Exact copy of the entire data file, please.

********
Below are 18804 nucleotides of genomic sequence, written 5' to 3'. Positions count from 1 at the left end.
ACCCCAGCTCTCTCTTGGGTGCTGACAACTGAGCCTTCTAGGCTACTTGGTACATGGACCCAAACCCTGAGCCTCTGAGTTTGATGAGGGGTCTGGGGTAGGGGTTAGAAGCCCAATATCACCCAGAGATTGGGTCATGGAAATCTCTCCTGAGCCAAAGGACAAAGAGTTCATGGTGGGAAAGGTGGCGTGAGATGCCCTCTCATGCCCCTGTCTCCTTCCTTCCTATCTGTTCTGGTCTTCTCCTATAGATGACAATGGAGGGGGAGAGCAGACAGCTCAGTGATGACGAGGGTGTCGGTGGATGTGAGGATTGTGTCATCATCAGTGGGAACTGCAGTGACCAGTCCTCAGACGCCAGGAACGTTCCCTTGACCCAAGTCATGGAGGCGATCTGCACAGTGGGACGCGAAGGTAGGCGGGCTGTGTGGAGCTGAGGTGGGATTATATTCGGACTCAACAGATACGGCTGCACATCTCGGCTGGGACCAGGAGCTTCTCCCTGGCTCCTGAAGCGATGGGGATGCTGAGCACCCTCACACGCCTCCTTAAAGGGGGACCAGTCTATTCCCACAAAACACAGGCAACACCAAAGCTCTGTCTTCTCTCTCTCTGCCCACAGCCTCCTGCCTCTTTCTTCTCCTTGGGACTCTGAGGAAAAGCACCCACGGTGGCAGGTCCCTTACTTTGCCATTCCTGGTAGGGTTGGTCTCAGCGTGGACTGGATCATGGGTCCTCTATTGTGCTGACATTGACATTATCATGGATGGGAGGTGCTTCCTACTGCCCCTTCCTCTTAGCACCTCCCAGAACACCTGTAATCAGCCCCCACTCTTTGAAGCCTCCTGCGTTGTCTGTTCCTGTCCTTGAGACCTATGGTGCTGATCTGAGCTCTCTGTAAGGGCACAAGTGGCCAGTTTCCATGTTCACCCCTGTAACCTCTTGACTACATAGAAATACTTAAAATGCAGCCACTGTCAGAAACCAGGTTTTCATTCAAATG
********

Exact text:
Below are 18804 nucleotides of genomic sequence, written 5' to 3'. Positions count from 1 at the left end.
ACCCCAGCTCTCTCTTGGGTGCTGACAACTGAGCCTTCTAGGCTACTTGGTACATGGACCCAAACCCTGAGCCTCTGAGTTTGATGAGGGGTCTGGGGTAGGGGTTAGAAGCCCAATATCACCCAGAGATTGGGTCATGGAAATCTCTCCTGAGCCAAAGGACAAAGAGTTCATGGTGGGAAAGGTGGCGTGAGATGCCCTCTCATGCCCCTGTCTCCTTCCTTCCTATCTGTTCTGGTCTTCTCCTATAGATGACAATGGAGGGGGAGAGCAGACAGCTCAGTGATGACGAGGGTGTCGGTGGATGTGAGGATTGTGTCATCATCAGTGGGAACTGCAGTGACCAGTCCTCAGACGCCAGGAACGTTCCCTTGACCCAAGTCATGGAGGCGATCTGCACAGTGGGACGCGAAGGTAGGCGGGCTGTGTGGAGCTGAGGTGGGATTATATTCGGACTCAACAGATACGGCTGCACATCTCGGCTGGGACCAGGAGCTTCTCCCTGGCTCCTGAAGCGATGGGGATGCTGAGCACCCTCACACGCCTCCTTAAAGGGGGACCAGTCTATTCCCACAAAACACAGGCAACACCAAAGCTCTGTCTTCTCTCTCTCTGCCCACAGCCTCCTGCCTCTTTCTTCTCCTTGGGACTCTGAGGAAAAGCACCCACGGTGGCAGGTCCCTTACTTTGCCATTCCTGGTAGGGTTGGTCTCAGCGTGGACTGGATCATGGGTCCTCTATTGTGCTGACATTGACATTATCATGGATGGGAGGTGCTTCCTACTGCCCCTTCCTCTTAGCACCTCCCAGAACACCTGTAATCAGCCCCCACTCTTTGAAGCCTCCTGCGTTGTCTGTTCCTGTCCTTGAGACCTATGGTGCTGATCTGAGCTCTCTGTAAGGGCACAAGTGGCCAGTTTCCATGTTCACCCCTGTAACCTCTTGACTACATAGAAATACTTAAAATGCAGCCACTGTCAGAAACCAGGTTTTCATTCAAATG